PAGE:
Bold imagination collides with an antiquated past
Do you like to jump in games? Not just jump—because in Alice: Madness Returns, you can’t jump in the somewhat restrictive combat structure—but do you like to jump on moving, disappearing, deviously placed platforms that remind you of games from a bygone era? Your answer is paramount to your enjoyment of this purebred action-platformer sequel to 2000’s American McGee’s Alice.
This is a game as regressive as it is teasingly modern. It’s a Mario-fueled platformer that could easily exist in 2000 or pre-3D 1990, sticking unflinchingly to what works while pairing narrative with a consistently transfixing visual style. Alice: Madness Returns is at its best as a thrilling art gallery, pulling you through one phantasmagoric setting after another—all of which spring from the tortured mind of our protagonist, Alice.
The lyrically poetic-yet-fragmented story pieces together from the collected memories Alice stitches from the pickups scattered around her dreamworld. She’s been stuck in a mental asylum for a torturous stretch of time, struggling to heal from the memories of her parents’ death in a fire she may or may not have caused. The plot details are largely irrelevant, and—come on, guys!— without the yearning payoff. The game space you explore is what matters—a bold, imaginative world powered by the metaphorical extension of Alice’s demons.
I can’t stress enough the satisfaction of playing a game that pushes so far into the surreal; it gets the language of ethereal design, the idea that games can transport us to completely unrecognizable worlds and instill a tactile interaction to the nuts and bolts. Our games today look and feel tonally the same, and Alice is a wonderful trip—a bizarro Wonderland trip—into ideas that don’t rely on the gravity of convention.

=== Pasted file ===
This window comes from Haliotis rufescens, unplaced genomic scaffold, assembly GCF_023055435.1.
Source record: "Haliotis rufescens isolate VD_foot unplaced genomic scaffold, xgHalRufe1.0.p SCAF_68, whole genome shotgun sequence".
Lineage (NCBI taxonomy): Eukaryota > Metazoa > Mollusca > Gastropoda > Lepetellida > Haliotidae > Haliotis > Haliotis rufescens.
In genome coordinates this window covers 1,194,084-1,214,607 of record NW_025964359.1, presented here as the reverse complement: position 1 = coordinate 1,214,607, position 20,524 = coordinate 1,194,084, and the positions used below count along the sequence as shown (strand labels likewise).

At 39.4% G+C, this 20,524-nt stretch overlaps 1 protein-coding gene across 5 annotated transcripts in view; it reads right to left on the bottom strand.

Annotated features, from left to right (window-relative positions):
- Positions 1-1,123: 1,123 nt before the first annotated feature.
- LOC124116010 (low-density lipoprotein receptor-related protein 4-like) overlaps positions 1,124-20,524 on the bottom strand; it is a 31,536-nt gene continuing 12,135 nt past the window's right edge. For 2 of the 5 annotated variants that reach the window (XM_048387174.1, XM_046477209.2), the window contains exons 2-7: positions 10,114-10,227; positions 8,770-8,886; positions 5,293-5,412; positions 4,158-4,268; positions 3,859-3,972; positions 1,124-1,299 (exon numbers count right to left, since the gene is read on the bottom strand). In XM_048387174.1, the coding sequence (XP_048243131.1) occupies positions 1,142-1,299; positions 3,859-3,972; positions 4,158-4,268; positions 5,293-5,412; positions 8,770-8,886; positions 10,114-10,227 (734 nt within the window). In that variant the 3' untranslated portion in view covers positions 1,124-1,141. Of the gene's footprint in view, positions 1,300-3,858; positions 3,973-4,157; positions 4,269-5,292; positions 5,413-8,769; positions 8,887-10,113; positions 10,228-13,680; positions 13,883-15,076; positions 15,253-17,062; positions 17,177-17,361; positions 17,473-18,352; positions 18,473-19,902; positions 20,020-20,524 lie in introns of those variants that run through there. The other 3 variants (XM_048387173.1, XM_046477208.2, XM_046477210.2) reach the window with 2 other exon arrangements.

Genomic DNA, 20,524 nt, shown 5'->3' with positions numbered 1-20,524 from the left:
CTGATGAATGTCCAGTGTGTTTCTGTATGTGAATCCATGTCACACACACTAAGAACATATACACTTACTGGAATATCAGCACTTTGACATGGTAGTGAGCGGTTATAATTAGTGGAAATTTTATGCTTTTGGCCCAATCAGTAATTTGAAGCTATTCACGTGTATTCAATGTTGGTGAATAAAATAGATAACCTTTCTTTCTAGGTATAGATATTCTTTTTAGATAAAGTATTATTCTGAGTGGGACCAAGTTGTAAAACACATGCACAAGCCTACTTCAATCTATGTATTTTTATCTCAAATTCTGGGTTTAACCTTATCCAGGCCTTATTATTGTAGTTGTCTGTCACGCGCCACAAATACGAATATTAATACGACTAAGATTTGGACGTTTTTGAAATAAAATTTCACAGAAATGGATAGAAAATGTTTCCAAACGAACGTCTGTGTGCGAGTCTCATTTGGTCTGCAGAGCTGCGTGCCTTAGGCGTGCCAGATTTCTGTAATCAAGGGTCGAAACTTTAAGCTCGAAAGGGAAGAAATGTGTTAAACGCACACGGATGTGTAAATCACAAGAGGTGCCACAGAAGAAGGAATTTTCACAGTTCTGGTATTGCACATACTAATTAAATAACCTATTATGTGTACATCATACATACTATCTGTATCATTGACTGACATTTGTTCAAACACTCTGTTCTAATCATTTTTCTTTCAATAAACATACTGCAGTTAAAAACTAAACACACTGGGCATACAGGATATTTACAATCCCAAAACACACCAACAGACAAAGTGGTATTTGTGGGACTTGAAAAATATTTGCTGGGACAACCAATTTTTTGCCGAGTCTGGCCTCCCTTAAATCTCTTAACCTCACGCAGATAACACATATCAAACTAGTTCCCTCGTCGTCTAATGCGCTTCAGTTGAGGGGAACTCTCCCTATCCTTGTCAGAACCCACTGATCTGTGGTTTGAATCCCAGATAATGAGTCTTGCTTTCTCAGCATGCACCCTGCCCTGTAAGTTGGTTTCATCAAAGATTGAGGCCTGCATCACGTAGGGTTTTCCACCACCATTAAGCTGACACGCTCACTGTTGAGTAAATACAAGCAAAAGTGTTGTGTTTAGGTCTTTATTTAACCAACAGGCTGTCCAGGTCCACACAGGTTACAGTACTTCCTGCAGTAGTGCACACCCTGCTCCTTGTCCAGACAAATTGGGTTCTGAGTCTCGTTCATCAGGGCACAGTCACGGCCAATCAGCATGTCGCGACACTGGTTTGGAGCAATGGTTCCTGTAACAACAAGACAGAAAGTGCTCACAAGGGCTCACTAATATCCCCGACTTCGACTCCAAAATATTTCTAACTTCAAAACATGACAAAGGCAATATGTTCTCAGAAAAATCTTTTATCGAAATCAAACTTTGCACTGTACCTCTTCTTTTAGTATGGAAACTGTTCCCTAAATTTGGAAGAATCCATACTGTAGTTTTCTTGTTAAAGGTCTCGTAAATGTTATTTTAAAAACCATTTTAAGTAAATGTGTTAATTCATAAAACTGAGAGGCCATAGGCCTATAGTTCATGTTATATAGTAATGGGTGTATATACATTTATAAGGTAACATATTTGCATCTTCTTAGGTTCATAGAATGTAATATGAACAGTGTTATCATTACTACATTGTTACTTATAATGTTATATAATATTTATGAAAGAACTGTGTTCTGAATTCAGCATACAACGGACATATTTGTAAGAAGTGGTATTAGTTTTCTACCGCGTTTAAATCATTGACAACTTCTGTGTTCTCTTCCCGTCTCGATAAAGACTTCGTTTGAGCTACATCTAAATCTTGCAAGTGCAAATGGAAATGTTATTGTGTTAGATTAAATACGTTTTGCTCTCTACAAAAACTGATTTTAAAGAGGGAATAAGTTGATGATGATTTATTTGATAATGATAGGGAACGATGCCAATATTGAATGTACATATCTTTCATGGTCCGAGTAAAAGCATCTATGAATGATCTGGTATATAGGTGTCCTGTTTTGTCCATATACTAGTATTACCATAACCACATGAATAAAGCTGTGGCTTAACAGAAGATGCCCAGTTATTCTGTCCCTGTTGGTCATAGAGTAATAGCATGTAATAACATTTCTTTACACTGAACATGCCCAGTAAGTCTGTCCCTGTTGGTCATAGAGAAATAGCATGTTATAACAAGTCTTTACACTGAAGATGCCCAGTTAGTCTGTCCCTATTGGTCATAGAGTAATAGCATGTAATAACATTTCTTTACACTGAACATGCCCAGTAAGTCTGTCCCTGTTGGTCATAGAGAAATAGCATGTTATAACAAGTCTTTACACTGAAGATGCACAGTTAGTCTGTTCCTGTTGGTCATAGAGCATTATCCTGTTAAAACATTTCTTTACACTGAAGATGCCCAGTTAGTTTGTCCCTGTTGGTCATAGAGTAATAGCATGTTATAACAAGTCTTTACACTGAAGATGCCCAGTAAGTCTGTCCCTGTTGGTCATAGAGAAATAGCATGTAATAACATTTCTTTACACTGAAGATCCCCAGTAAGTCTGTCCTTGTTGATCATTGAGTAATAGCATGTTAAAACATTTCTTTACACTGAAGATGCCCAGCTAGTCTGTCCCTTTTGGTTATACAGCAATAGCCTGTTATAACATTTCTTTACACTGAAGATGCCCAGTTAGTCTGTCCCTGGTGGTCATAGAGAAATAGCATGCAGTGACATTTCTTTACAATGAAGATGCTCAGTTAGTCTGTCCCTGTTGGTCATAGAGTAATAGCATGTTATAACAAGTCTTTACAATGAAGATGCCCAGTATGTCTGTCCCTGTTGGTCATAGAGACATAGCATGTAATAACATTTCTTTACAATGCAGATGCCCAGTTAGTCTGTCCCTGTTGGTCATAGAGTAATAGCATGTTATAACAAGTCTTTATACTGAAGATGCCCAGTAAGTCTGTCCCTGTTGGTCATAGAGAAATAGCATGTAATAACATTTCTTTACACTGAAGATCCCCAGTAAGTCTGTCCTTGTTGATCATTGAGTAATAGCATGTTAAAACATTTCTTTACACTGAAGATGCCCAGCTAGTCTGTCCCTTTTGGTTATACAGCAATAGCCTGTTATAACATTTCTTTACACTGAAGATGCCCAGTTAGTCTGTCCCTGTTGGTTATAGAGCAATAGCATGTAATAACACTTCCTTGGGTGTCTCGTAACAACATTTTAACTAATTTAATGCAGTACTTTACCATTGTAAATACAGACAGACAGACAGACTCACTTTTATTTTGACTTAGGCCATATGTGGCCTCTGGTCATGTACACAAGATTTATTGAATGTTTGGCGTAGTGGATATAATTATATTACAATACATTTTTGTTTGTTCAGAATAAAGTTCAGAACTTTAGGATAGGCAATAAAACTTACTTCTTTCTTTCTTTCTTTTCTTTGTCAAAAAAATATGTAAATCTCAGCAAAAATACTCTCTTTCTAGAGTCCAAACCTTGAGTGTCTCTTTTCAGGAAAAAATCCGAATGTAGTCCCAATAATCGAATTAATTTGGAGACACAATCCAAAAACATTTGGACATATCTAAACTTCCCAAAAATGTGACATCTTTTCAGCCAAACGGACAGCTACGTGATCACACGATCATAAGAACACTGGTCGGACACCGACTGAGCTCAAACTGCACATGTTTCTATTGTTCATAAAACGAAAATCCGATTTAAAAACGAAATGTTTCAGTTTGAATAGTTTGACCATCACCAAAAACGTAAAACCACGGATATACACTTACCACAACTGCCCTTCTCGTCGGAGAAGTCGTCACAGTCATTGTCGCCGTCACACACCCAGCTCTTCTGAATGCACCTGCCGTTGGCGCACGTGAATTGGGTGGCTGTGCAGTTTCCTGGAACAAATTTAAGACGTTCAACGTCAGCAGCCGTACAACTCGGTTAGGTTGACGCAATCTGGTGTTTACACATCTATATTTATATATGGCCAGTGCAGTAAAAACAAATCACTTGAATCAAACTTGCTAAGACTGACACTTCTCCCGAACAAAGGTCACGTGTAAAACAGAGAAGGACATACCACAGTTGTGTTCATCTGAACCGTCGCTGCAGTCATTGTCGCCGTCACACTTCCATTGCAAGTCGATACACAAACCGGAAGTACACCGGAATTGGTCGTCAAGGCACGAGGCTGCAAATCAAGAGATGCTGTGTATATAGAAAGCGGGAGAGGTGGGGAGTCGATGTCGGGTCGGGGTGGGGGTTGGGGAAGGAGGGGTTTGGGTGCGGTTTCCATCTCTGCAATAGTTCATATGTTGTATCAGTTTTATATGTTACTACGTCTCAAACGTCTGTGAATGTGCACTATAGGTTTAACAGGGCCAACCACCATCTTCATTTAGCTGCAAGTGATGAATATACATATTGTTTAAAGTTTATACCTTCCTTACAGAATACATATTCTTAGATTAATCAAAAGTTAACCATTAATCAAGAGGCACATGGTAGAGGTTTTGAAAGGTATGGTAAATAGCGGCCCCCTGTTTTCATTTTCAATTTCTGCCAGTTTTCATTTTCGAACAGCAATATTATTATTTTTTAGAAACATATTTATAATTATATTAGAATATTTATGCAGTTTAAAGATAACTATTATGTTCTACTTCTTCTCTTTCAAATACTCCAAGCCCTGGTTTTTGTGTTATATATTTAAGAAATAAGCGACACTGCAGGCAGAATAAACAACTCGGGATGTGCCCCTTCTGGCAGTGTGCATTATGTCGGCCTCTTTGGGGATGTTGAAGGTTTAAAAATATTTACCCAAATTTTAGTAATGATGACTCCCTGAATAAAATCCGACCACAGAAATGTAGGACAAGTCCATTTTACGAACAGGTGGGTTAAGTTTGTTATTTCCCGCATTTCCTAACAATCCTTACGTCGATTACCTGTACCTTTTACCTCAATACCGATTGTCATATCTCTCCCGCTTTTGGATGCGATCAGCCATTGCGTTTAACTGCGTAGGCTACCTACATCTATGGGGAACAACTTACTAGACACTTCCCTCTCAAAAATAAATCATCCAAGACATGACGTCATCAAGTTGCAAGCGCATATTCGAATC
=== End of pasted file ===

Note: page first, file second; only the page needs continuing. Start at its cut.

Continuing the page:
And yet it frustrates around a number of corners, the sharpest turns extending from distended, paint-by-numbers gameplay setups and clunky technology. A pepper grinder becomes a Gatling gun, an umbrella becomes your parry weapon, and a hookah toke replaces the rote switch to ignite the next challenge—these are visual cues that make the typical feel more alive. But the game still sinks in a lack of assured craft. A teapot with a menacing red eye is cool the first time—but after encountering it over and over hours into the game, not so much. The minigames are a great distraction—roll a doll head as a wrecking ball through a maze or guide a ship along a 2D plane as a classic shooter—but slight and underutilized.
Developer Spicy Horse flirted with greatness here, and I’m praising the better moments while lamenting the truth that it takes a forgiving gamer to immerse themselves into Alice: Madness Returns. Some of my favorite moments were simply walking around a creepy, twisted Victorian London—no action, no traditional mechanics. Only admiring artists who will no doubt make a something special on their next trip down the trying gaming rabbit hole.
SUMMARY: While Alice: Madness Returns lags behind its contemporaries in the technology department, the artistry and atmosphere conveyed in this platforming throwback are an inspiring example of what you should be playing.
- THE GOOD: Rare, wildly imaginative setting
- THE BAD: Design and visual inconsistencies abound
- THE UGLY: Packed with artificial game-extending padding